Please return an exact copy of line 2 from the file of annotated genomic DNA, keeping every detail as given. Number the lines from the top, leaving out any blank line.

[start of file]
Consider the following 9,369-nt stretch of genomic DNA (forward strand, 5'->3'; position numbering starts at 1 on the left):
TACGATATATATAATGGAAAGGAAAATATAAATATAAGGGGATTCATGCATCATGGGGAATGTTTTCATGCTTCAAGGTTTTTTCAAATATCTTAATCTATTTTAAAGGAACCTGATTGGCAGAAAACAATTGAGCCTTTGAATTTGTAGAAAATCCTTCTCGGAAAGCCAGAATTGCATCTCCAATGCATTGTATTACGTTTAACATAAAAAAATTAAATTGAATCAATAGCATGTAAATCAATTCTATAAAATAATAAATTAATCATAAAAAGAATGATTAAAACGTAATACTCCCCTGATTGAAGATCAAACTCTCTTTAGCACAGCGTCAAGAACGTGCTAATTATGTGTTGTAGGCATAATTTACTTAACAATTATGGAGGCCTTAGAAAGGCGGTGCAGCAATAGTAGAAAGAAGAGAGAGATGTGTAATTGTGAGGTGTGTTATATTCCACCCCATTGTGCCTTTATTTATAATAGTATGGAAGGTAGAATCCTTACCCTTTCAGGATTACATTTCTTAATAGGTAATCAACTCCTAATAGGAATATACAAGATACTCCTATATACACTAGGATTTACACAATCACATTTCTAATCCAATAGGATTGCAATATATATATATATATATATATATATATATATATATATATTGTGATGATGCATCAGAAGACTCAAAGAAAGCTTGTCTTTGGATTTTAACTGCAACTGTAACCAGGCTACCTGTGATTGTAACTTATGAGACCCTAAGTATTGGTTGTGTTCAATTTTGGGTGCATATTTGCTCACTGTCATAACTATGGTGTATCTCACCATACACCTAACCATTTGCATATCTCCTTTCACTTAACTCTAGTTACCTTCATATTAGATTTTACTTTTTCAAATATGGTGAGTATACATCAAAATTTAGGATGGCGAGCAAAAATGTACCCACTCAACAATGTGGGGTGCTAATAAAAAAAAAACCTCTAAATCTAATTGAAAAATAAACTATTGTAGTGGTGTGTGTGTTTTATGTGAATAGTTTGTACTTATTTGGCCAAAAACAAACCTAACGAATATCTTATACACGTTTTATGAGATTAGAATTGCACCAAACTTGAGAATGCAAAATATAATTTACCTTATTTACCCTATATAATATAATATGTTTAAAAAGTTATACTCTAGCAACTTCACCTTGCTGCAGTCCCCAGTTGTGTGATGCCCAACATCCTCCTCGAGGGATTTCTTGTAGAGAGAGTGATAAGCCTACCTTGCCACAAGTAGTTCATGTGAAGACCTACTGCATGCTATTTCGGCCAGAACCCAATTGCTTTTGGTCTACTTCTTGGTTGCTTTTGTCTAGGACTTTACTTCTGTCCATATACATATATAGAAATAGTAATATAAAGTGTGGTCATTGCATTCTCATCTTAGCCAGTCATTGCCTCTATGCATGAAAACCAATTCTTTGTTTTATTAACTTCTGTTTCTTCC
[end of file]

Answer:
TACGATATATATAATGGAAAGGAAAATATAAATATAAGGGGATTCATGCATCATGGGGAATGTTTTCATGCTTCAAGGTTTTTTCAAATATCTTAATCTATTTTAAAGGAACCTGATTGGCAGAAAACAATTGAGCCTTTGAATTTGTAGAAAATCCTTCTCGGAAAGCCAGAATTGCATCTCCAATGCATTGTATTACGTTTAACATAAAAAAATTAAATTGAATCAATAGCATGTAAATCAATTCTATAAAATAATAAATTAATCATAAAAAGAATGATTAAAACGTAATACTCCCCTGATTGAAGATCAAACTCTCTTTAGCACAGCGTCAAGAACGTGCTAATTATGTGTTGTAGGCATAATTTACTTAACAATTATGGAGGCCTTAGAAAGGCGGTGCAGCAATAGTAGAAAGAAGAGAGAGATGTGTAATTGTGAGGTGTGTTATATTCCACCCCATTGTGCCTTTATTTATAATAGTATGGAAGGTAGAATCCTTACCCTTTCAGGATTACATTTCTTAATAGGTAATCAACTCCTAATAGGAATATACAAGATACTCCTATATACACTAGGATTTACACAATCACATTTCTAATCCAATAGGATTGCAATATATATATATATATATATATATATATATATATATATATTGTGATGATGCATCAGAAGACTCAAAGAAAGCTTGTCTTTGGATTTTAACTGCAACTGTAACCAGGCTACCTGTGATTGTAACTTATGAGACCCTAAGTATTGGTTGTGTTCAATTTTGGGTGCATATTTGCTCACTGTCATAACTATGGTGTATCTCACCATACACCTAACCATTTGCATATCTCCTTTCACTTAACTCTAGTTACCTTCATATTAGATTTTACTTTTTCAAATATGGTGAGTATACATCAAAATTTAGGATGGCGAGCAAAAATGTACCCACTCAACAATGTGGGGTGCTAATAAAAAAAAAACCTCTAAATCTAATTGAAAAATAAACTATTGTAGTGGTGTGTGTGTTTTATGTGAATAGTTTGTACTTATTTGGCCAAAAACAAACCTAACGAATATCTTATACACGTTTTATGAGATTAGAATTGCACCAAACTTGAGAATGCAAAATATAATTTACCTTATTTACCCTATATAATATAATATGTTTAAAAAGTTATACTCTAGCAACTTCACCTTGCTGCAGTCCCCAGTTGTGTGATGCCCAACATCCTCCTCGAGGGATTTCTTGTAGAGAGAGTGATAAGCCTACCTTGCCACAAGTAGTTCATGTGAAGACCTACTGCATGCTATTTCGGCCAGAACCCAATTGCTTTTGGTCTACTTCTTGGTTGCTTTTGTCTAGGACTTTACTTCTGTCCATATACATATATAGAAATAGTAATATAAAGTGTGGTCATTGCATTCTCATCTTAGCCAGTCATTGCCTCTATGCATGAAAACCAATTCTTTGTTTTATTAACTTCTGTTTCTTCC